In this time of uncertainty surrounding the ever-changing status of COVID-19, nothing seems more important than finding a cure so that we can all get back to our normal lives. However, something stands in even more importance than that: voting.
The 2020 presidential election is right around the corner, and with tensions higher than ever before, the importance of voting is once again being stressed. With a sentence like that, you might not expect me to have a positive feeling towards the many voter awareness campaigns that are floating around, and truthfully, I don’t. It’s not so much the idea of voting that annoys me so much, but the constant nagging and repetitive sentiments that make it seem as if I don’t vote, I’ll be the one charged with having completely destroyed the American government system. Many of you may relate.
So, you may be asking yourself, “What’s the point of this article? If he hates voter awareness campaigns so much, then why is he telling me to vote? Or is he even telling me to vote at all?” I’ll address all of these questions briefly, but, for now, just know that, yes, I think you should vote, and here’s why.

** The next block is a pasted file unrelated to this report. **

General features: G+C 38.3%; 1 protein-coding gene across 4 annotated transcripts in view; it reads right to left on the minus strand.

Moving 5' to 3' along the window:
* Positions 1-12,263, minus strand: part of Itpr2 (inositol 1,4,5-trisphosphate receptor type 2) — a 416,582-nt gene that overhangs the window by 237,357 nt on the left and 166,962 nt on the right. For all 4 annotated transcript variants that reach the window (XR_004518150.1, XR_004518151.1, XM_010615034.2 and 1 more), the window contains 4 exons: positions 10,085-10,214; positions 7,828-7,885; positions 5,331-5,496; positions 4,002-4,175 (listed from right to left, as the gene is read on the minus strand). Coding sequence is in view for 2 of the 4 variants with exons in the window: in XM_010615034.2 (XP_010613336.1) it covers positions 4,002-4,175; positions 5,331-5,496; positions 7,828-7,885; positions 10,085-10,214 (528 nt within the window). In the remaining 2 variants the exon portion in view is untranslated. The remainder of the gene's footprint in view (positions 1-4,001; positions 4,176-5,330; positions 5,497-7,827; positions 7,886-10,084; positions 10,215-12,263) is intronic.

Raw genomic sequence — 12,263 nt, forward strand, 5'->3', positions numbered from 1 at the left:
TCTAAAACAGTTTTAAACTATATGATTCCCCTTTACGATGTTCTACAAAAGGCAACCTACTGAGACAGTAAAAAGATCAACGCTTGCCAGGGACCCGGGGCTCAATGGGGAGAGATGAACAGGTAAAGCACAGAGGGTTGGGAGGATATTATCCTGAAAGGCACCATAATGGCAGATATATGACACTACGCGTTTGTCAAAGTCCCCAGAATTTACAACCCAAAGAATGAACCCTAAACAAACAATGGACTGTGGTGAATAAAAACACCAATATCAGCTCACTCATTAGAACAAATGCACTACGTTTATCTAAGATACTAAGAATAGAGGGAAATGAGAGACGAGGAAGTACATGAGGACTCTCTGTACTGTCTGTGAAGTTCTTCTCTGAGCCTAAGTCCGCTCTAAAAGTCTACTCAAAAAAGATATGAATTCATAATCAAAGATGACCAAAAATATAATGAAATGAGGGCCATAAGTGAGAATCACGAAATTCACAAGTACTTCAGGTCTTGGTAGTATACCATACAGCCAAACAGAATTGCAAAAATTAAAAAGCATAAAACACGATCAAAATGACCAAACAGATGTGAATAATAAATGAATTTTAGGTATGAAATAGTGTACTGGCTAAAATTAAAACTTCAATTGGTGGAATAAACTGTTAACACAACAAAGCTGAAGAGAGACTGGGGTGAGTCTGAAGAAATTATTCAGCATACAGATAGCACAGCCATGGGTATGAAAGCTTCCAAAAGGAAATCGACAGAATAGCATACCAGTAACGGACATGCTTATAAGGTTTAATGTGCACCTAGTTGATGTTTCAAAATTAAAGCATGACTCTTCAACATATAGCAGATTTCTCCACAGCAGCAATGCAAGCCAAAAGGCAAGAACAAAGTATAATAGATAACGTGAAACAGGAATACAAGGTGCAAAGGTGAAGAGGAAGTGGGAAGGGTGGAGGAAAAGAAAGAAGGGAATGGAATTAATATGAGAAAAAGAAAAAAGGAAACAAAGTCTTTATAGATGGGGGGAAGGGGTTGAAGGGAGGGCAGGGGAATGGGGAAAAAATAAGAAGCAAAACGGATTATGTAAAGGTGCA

In 1776, the dawn of America, only white men age 21 or older who owned land were allowed to vote. Fast forward to today, and you’ll find that those rules have changed, though not easily. African Americans, Native Americans and women all had to fight to get their right to vote. Through protests, literal blood, sweat and tears, these groups of people can now freely vote in the United States.
If you fall under any of those categories, you need to recognize just how important your right to vote is. It wasn’t given to you; it was fought for on your behalf. You now have the freedom to elect who you want to without the fear or judgement of a government that doesn’t even recognize your human rights. Your vote now counts; it matters. If it wasn’t for those who fought for your right to do so, no one would ever know or even recognize your opinion.
If you do not fall under any of those categories, fear not, because your voice matters just as much. Many of you, who, like me, possess social privileges just based off of the color of your skin, your gender or your sexuality, have a chance to fight for those who aren’t offered the same privileges that others are given. We have a chance to set aside our pride and to stand by our minority brothers and sisters, and to fight for them. Voting is about choice, and often that choice can lead to positive or negative outcomes for certain groups of people.
Voting is a chance for those who are privileged to stand against the face of oppression. This is why Veracity is encouraging the John Brown University community to use their voice and to vote. You can find more information about our voter awareness campaign by visiting our Instagram page @go.vote.jbu.
In the words of the band Incendiary in their song, “Sell Your Cause”:
“A vote to do nothing is a choice for death.”